Products | Dominik Mayer – Products, Asia, Productivity

Drunken Walk  

First Round Review follows Credit Karma’s former Chief Product Officer Nikhyl Singhal. I love his term for the pre product/market phase:

Phase 1: “Drunken walk." The company’s goal is to experiment as much as possible to find product/market fit.

Five Steps to Your Ideas  

Chuck Frey on The Sweet Setup:

Like many things in business, creativity responds well to a process — one that guides you along the path of birthing, nurturing and implementing game-changing ideas. This simple system includes 5 steps:

Investigate → Generate → Incubate → Evaluate → Activate

It never ceases to amaze me how all these techniques can be expressed as ways through the Munich Procedural Model of product development.

Arai

Each Arai helmet is hand-crafted. And the professional racers get to wear the same products as the consumers.

The Design Squiggle  

Damien Newman created a squiggle to symbolizes the design process from research on the left via concept and prototyping in the middle to the final design on the right.

The Design Squiggle

The Process of Design Squiggle by Damien Newman, thedesignsquiggle.com

Oak Felder

Apple:

Follow hitmaking, Grammy-nominated songwriter and music producer Oak Felder as he creates a new song. Along the way, he speaks about music production, creating his own unique sound, working with the world’s top artists, and what it means for young artists to have access to powerful technology.

Fast Software  

Craig Mod:

I love fast software. That is, software speedy both in function and interface. Software with minimal to no lag between wanting to activate or manipulate something and the thing happening. Lightness.

Software that’s speedy usually means it’s focused. Like a good tool, it often means that it’s simple, but that’s not necessarily true. Speed in software is probably the most valuable, least valued asset. To me, speedy software is the difference between an application smoothly integrating into your life, and one called upon with great reluctance. Fastness in software is like great margins in a book — makes you smile without necessarily knowing why.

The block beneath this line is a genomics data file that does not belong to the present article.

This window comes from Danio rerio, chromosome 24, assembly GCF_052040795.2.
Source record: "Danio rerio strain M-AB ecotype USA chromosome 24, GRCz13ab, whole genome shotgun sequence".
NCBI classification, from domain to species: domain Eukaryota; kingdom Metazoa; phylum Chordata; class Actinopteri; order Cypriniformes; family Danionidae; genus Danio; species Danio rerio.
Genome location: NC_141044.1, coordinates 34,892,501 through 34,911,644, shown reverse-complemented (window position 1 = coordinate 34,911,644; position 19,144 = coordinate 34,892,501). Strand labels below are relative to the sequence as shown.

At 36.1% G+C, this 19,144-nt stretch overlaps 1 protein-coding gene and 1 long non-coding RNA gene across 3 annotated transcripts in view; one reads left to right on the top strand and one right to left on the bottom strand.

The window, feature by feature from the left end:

John Gruber comments:

One of the confounding aspects of software today is that our computers are literally hundreds — maybe even a thousand — times faster than the ones we used 20 years ago, but some simple tasks take longer now than they did then.

Too few product managers treat speed as a feature. There should be tests that make sure software stays fast (or becomes faster) when new features are addede.

Hugo, which is powering this site, is a positive example, advertising itself as “the world’s fastest framework for building websites”.

Lead developer Bjørn Erik Pedersen said in an interview with the New Dynamic:

I try to play the zero-sum game when adding new features: The processing time added by the new feature will have to be compensated by improvements in others […].

Performance bottlenecks show up in the most surprising places, so you have to benchmark. Performance gains and losses come from smaller accumulated changes over time. And speed matters. Try Hugo’s server with livereload and you will see.

How to Mix Every Cocktail

New York bartender Jeff Solomon shows how to mix every cocktail.

And by every cocktail we mean not every cocktail, because that would be insane. Today we’re gonna focus on classic cocktails. These are the drinks from the nineteenth and early twentieth century that are still popular today.

Mud Maker: The Man Behind MLB’s Essential Secret Sauce  

For Sports Illustrated Emma Baccellieri portraits Jim Bintliff, the sole mud supplier for major league baseball. When someone asks him what he does on the banks of a Delaware River he tells a lie:

I’ve been sent by the Environmental Protection Agency, and I’m surveying the soil. Or: I’m helping the Port Authority, looking into pollution. Or, if it’s a group of young folks who look like they’ve only come out on the water for a good time: I take this mud, and I put it on my pot plants. They grow like trees.

It prevents anyone from exploring what he’s actually doing, which is what he’s done for decades, what his father did before him, and his grandfather before him: Bintliff is collecting the mud that is used to treat every single regulation major league baseball, roughly 240,000 per season.

On the Huawei Campus